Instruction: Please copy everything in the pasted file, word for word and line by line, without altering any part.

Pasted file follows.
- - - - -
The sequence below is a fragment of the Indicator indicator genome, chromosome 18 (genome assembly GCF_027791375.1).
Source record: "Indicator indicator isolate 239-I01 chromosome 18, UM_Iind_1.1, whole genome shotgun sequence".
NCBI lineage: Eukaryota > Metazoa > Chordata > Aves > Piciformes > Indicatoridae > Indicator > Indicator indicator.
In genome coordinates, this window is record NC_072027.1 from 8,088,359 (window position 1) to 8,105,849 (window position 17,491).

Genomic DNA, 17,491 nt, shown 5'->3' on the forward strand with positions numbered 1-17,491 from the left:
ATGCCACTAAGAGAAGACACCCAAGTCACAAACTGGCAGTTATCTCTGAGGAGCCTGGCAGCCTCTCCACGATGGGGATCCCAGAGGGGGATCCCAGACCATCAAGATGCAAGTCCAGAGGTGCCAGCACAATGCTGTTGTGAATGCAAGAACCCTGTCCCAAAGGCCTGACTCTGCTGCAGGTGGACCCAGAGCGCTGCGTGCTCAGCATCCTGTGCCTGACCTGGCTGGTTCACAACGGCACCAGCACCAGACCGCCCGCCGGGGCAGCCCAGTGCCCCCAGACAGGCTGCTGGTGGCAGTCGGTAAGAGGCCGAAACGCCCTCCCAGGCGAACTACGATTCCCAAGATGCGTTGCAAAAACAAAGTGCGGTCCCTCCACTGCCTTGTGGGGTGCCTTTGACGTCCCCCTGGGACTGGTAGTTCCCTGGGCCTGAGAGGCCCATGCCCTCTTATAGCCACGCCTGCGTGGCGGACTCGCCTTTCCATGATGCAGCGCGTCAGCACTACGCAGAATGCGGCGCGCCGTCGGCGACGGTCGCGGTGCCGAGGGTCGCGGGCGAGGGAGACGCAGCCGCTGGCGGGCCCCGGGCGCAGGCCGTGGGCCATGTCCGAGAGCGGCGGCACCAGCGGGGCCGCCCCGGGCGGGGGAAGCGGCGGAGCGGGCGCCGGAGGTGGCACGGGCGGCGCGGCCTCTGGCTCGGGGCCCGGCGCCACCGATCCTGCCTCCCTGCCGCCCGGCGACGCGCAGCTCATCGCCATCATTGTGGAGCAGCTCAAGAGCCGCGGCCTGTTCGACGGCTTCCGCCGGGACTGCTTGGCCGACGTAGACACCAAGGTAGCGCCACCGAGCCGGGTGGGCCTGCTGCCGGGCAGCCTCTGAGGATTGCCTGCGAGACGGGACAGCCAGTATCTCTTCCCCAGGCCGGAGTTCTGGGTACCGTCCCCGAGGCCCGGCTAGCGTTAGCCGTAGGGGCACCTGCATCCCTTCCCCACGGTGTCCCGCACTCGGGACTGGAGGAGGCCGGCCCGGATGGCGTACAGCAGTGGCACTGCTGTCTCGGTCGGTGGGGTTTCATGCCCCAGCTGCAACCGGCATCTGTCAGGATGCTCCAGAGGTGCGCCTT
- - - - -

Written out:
The sequence below is a fragment of the Indicator indicator genome, chromosome 18 (genome assembly GCF_027791375.1).
Source record: "Indicator indicator isolate 239-I01 chromosome 18, UM_Iind_1.1, whole genome shotgun sequence".
NCBI lineage: Eukaryota > Metazoa > Chordata > Aves > Piciformes > Indicatoridae > Indicator > Indicator indicator.
In genome coordinates, this window is record NC_072027.1 from 8,088,359 (window position 1) to 8,105,849 (window position 17,491).

Genomic DNA, 17,491 nt, shown 5'->3' on the forward strand with positions numbered 1-17,491 from the left:
ATGCCACTAAGAGAAGACACCCAAGTCACAAACTGGCAGTTATCTCTGAGGAGCCTGGCAGCCTCTCCACGATGGGGATCCCAGAGGGGGATCCCAGACCATCAAGATGCAAGTCCAGAGGTGCCAGCACAATGCTGTTGTGAATGCAAGAACCCTGTCCCAAAGGCCTGACTCTGCTGCAGGTGGACCCAGAGCGCTGCGTGCTCAGCATCCTGTGCCTGACCTGGCTGGTTCACAACGGCACCAGCACCAGACCGCCCGCCGGGGCAGCCCAGTGCCCCCAGACAGGCTGCTGGTGGCAGTCGGTAAGAGGCCGAAACGCCCTCCCAGGCGAACTACGATTCCCAAGATGCGTTGCAAAAACAAAGTGCGGTCCCTCCACTGCCTTGTGGGGTGCCTTTGACGTCCCCCTGGGACTGGTAGTTCCCTGGGCCTGAGAGGCCCATGCCCTCTTATAGCCACGCCTGCGTGGCGGACTCGCCTTTCCATGATGCAGCGCGTCAGCACTACGCAGAATGCGGCGCGCCGTCGGCGACGGTCGCGGTGCCGAGGGTCGCGGGCGAGGGAGACGCAGCCGCTGGCGGGCCCCGGGCGCAGGCCGTGGGCCATGTCCGAGAGCGGCGGCACCAGCGGGGCCGCCCCGGGCGGGGGAAGCGGCGGAGCGGGCGCCGGAGGTGGCACGGGCGGCGCGGCCTCTGGCTCGGGGCCCGGCGCCACCGATCCTGCCTCCCTGCCGCCCGGCGACGCGCAGCTCATCGCCATCATTGTGGAGCAGCTCAAGAGCCGCGGCCTGTTCGACGGCTTCCGCCGGGACTGCTTGGCCGACGTAGACACCAAGGTAGCGCCACCGAGCCGGGTGGGCCTGCTGCCGGGCAGCCTCTGAGGATTGCCTGCGAGACGGGACAGCCAGTATCTCTTCCCCAGGCCGGAGTTCTGGGTACCGTCCCCGAGGCCCGGCTAGCGTTAGCCGTAGGGGCACCTGCATCCCTTCCCCACGGTGTCCCGCACTCGGGACTGGAGGAGGCCGGCCCGGATGGCGTACAGCAGTGGCACTGCTGTCTCGGTCGGTGGGGTTTCATGCCCCAGCTGCAACCGGCATCTGTCAGGATGCTCCAGAGGTGCGCCTT